I was against smartphones for the kids. Truly I was. I thought no good would come of it. There is so much danger to be found in a device that basically holds all the world’s knowledge, countless cat videos (as well as many not so innocent or entertaining), and all the evils of social media (and the good of SM).
There is really no way of effectively locking down the content available on a smart phone for kids. Not that I’ve found at least.
All kids need to make bad choices is opportunity and curiosity. <<<<That is the honest truth.
Ask my friend – her twin 11-year-old boys were wondering what ‘teabagging’ was. They found out.
How did I cave on the smart phone thing – simple ‘effing diabetes’.
I used an app on my phone to calculate insulin doses (this was when my daughter was taking daily injections rather than pumping). The app was wonderful. Basically I input all her ratios and when she needed to dose she just told the app how many carbs she was consuming and what her before meal blood sugar was. The app calculated the dose based on saved ratios and IOB (insulin on board – amount of insulin still active from a previous injection). It was basically all the brains of an insulin pump without the actual insulin and robot parts. The app was a wonderful tool. It tracked all her doses and we didn’t need to use pen and paper to log diabetes info. Thus after a bit we agreed to getting my daughter an iPhone so she would have the application as well. Worst mistake I’ve made. It spiraled from there – each of the boys in turn begged (demanded) iPhones when they were nine years old because my daughter got one when she was nine. We did what most reasonable, educated, loving, parents do – we surrendered.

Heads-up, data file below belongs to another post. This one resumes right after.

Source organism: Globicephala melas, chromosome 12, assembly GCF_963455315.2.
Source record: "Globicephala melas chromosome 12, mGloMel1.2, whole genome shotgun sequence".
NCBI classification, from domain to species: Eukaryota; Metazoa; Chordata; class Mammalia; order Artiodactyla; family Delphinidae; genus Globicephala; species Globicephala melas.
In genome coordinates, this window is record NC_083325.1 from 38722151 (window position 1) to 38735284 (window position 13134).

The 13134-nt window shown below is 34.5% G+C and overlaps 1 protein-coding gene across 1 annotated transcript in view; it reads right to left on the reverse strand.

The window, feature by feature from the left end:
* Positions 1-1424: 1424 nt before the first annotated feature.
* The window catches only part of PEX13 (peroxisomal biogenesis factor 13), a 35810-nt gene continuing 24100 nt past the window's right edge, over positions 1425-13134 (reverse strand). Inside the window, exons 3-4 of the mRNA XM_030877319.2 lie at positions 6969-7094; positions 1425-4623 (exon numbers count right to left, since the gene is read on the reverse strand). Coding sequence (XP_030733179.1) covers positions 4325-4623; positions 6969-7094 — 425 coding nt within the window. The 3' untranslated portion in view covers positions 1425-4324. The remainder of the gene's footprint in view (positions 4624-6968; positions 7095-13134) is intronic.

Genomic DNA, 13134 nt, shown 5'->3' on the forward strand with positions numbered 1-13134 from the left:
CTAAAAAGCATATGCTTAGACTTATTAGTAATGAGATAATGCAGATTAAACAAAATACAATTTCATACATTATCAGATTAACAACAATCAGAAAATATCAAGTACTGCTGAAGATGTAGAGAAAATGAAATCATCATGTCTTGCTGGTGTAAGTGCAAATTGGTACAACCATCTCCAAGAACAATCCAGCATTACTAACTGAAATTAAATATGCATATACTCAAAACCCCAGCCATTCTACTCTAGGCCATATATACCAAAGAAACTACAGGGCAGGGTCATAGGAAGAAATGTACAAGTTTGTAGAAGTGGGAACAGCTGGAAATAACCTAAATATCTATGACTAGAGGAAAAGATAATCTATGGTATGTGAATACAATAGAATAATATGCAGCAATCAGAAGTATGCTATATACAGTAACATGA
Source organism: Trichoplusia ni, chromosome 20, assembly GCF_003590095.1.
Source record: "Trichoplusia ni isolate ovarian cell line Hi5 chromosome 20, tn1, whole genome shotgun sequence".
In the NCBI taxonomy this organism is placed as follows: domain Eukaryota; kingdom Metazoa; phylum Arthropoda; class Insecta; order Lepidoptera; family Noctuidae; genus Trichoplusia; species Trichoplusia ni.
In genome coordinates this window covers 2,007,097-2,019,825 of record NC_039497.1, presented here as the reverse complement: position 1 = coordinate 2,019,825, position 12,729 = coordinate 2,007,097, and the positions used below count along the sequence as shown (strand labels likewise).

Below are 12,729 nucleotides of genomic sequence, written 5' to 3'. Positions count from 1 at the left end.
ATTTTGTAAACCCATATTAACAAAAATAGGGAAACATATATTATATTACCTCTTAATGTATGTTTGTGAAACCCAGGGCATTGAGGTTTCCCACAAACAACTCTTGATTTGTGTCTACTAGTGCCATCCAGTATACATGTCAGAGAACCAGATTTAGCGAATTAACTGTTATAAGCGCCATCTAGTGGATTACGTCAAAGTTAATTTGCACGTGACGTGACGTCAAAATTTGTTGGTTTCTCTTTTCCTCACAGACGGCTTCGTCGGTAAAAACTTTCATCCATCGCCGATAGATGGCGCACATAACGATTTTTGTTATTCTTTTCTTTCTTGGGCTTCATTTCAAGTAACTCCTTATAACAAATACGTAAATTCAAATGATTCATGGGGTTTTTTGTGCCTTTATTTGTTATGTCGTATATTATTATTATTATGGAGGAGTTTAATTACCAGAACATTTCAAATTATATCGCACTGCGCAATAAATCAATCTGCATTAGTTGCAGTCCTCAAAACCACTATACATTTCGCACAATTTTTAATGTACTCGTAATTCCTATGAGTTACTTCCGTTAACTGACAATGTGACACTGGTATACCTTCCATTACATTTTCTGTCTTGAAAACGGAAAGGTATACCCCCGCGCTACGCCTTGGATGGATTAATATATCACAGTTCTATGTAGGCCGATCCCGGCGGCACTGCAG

It was all just fine for many years. The kids basically use their phones to play games, text me or a few friends, and call me or a few friends. Well except when they don’t. When instead they set up instagram accounts and flickr accounts and twitter accounts and downloaded snapchat, and KIK, and Vine and ???? who knows what else. We try to limit it – we have iTunes password protected. They can’t download and application without me or their dad putting in the password. The thing is both their dad and I hadn’t realized they had a window of time after the password was put in to download more crap without our knowing – or make in-app purchases resulting in iTunes charges of $45+.
I’ve been to the internet safety talks at schools. The presenters do a great job at scaring the crap outta parents but also providing a list of well know ‘evil’ applications to watch for. Applications that mostly exist to corrupt minds, allow for sexting, bullying, and to deceive parents. The problem is with every application designed to help protect our children by monitoring their apps or in the time it takes for government agencies to identify troublesome apps, another half-dozen applications are launched that will corrupt our children; and trust me, our kids find them well before us or the government agencies find them.
Each time I attend an online safety talk I return home hell-bent on locking down the smartphones. This is always met with complete acceptance and understanding from my kids of course – said no mom ever. Instead it is met with defiance and outright rebellion “Why don’t you trust us?” “I’m smart enough to know better!” “It’s my phone!”